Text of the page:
The Origins of Morgan Reference Collection Classification

When the Pierpont Morgan Library (today the Morgan Library & Museum) opened to the public on October 1, 1928, the largest part of its Reference Collection was shelved in its Reading Room, which occupied the east side of the newly constructed Annex. In 1929, according to Belle da Costa Greene, the Morgan’s first librarian and director, the room contained more than 8,000 books.

Women Book Owners in the Renaissance

Tracing a book’s ownership history—its provenance—is for me one of the most enjoyable, if sometimes frustrating, aspects of book history. This post will highlight the provenance of European books owned by women during the sixteenth century and focus on how ownership might be denoted on the binding of the book, particularly through the inclusion of a personal name.

Making Visible the Invisible: The Morgan Library & Museum Printed Books BIPOC Checklist Project

This Black History Month at the Morgan Library & Museum, I introduce my fellowship project as a Belle da Costa Greene Curatorial Fellow. The project goal is a daunting one: to find and organize a comprehensive checklist of creators with Black, Indigenous, and other marginalized identities represented within the Morgan’s Printed Book collections.

Moins connue, moins troublée: The Life and Work of a Queen

Being a cataloger at an institution like the Morgan means being surprised on an almost daily basis. You never know what will come across your desk. In early 2023, I took on the task of completing the cataloging of a large collection of nineteenth and twentieth century French music scores and sheet music.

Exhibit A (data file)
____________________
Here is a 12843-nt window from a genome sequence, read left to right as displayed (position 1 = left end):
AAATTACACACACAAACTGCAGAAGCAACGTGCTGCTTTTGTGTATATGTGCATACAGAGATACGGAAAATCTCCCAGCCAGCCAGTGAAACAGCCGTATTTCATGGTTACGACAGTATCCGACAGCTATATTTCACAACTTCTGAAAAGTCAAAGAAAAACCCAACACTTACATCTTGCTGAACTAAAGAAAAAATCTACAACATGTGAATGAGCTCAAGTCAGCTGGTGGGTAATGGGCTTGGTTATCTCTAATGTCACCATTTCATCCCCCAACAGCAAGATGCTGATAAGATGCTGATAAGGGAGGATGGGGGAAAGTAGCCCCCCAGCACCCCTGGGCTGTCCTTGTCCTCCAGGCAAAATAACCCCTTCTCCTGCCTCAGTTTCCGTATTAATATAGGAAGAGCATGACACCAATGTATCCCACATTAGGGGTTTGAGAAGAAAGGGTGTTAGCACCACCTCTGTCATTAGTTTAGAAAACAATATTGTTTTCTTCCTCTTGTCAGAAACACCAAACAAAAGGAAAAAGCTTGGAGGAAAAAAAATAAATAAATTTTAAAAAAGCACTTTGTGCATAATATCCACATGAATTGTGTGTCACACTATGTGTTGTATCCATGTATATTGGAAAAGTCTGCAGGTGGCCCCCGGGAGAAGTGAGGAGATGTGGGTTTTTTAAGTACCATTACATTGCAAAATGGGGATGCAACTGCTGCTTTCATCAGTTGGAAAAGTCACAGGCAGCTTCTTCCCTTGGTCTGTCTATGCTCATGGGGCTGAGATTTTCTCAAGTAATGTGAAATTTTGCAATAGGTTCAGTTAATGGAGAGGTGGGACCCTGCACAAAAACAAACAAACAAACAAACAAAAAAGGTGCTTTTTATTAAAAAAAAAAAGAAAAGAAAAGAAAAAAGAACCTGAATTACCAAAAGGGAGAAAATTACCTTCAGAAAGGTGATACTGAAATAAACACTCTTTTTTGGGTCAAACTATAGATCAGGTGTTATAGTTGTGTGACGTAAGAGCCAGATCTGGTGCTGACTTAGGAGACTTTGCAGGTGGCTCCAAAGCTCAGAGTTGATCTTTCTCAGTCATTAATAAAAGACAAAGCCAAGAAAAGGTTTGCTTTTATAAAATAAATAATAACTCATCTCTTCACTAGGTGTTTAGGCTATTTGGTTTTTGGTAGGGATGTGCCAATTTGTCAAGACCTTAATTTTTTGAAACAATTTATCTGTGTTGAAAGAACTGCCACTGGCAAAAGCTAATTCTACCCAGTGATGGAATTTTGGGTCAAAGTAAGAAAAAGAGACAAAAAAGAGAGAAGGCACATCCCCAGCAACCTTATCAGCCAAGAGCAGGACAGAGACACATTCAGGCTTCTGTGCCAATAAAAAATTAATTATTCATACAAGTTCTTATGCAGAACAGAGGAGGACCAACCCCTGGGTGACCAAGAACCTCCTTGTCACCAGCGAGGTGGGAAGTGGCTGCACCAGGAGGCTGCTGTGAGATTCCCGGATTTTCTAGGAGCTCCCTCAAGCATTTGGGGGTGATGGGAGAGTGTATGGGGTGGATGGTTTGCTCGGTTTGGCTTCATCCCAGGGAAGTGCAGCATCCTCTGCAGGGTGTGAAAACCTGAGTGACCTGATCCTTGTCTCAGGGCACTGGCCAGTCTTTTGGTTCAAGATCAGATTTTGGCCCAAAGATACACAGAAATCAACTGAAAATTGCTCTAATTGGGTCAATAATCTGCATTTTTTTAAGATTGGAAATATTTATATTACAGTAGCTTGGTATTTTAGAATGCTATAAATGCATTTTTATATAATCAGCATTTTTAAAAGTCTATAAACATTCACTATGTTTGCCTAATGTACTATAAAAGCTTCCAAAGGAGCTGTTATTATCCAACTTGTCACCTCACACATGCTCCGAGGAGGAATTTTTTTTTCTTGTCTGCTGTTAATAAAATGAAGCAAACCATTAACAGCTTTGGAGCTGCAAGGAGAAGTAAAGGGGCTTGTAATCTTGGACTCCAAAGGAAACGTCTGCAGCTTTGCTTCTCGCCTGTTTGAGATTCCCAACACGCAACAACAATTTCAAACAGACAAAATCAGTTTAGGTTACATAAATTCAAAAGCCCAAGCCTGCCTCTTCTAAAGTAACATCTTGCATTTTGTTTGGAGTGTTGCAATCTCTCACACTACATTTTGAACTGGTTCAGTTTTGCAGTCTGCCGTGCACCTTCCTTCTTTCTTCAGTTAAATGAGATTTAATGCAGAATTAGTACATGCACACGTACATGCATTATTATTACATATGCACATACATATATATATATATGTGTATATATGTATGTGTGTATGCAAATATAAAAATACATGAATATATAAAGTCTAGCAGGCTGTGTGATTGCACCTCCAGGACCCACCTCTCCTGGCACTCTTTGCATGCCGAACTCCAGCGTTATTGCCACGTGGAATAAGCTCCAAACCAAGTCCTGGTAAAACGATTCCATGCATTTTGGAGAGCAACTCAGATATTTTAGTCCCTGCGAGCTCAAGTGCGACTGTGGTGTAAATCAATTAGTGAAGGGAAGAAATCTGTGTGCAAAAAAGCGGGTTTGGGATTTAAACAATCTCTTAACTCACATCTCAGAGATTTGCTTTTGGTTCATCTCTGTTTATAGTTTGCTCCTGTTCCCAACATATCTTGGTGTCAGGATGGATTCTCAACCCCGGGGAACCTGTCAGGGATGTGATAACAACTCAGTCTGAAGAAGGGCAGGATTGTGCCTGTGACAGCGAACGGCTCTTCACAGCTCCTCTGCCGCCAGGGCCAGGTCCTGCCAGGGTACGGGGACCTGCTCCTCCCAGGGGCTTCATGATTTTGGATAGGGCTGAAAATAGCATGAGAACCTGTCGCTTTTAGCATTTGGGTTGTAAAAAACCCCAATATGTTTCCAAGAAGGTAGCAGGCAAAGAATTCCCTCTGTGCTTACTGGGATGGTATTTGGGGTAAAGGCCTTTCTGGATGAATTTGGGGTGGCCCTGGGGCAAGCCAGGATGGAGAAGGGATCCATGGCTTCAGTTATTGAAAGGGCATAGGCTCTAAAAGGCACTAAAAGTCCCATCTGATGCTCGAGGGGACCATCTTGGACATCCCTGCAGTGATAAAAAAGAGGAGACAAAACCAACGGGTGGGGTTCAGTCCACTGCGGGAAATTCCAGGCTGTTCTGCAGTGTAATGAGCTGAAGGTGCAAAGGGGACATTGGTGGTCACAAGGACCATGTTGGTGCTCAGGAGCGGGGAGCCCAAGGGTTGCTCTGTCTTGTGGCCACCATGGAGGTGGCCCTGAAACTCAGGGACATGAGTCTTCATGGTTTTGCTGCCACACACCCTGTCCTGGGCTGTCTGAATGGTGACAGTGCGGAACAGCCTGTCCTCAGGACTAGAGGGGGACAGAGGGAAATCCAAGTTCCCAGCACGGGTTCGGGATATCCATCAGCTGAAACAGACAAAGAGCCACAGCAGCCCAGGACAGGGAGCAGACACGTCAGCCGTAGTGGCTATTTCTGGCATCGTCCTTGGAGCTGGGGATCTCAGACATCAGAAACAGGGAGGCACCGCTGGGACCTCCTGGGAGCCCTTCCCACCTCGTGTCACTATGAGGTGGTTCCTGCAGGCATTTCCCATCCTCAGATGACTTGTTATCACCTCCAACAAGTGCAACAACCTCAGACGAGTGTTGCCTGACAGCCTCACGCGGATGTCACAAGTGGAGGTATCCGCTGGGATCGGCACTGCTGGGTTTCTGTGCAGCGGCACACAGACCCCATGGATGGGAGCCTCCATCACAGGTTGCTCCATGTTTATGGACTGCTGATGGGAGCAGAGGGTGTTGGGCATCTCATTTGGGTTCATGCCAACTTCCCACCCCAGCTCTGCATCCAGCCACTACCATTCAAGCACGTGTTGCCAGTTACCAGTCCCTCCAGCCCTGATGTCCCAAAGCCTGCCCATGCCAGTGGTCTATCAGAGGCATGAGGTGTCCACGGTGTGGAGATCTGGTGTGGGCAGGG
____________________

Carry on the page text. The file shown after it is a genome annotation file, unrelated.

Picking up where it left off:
Your Money or Your Eternal Life?

This blog post is an excerpt by guest curator Diane Wolfthal from the catalogue accompanying the Morgan’s exhibition Medieval Money, Merchants and Morality.

The rise of the monetary economy transformed every aspect of European society, including its values and culture. From the late thirteenth to the early sixteenth century, western Europe, especially its major urban centers, was dramatically altered by the widespread use of money.

J. Pierpont Morgan's Library as An Architectural Archetype: An Aesthetic Encounter

This is a guest post by Cassandra McLean Pereira, artist, writer, and editor.

To create one’s own library is the natural impulse of devoted bibliophiles and lukewarm intellectuals alike. Whether it’s a single bookshelf above a desk, or a dedicated room in a grand mansion, the home library evokes a distinct mood.

A Tale of Two Japans: Oriental Queerness in Fin de Siècle Imaginations

This is a guest post by Paris Shih, a Taiwanese writer, cultural critic, and Ph.D. candidate in English at the CUNY Graduate Center.

In “The Birthday of Madame Cigale,” Aubrey Beardsley’s famous Japonaiserie drawing for The Studio, the ceremonial scene is rendered through the style of the Kanō school as well as the genre of ukiyo-e.

Distrust in the Strength of Paper, Part I

In the history of European bookbinding, the transition from parchment to paper as the primary material for text leaves caused an associated shift in bookbinding practices, as bookbinders adapted to what they thought of as a weaker material. Parchment is made of animal skin, prepared by dehairing, stretching, scraping, and drying, whereas paper at the time was made of plant-based materials, such as cotton and flax.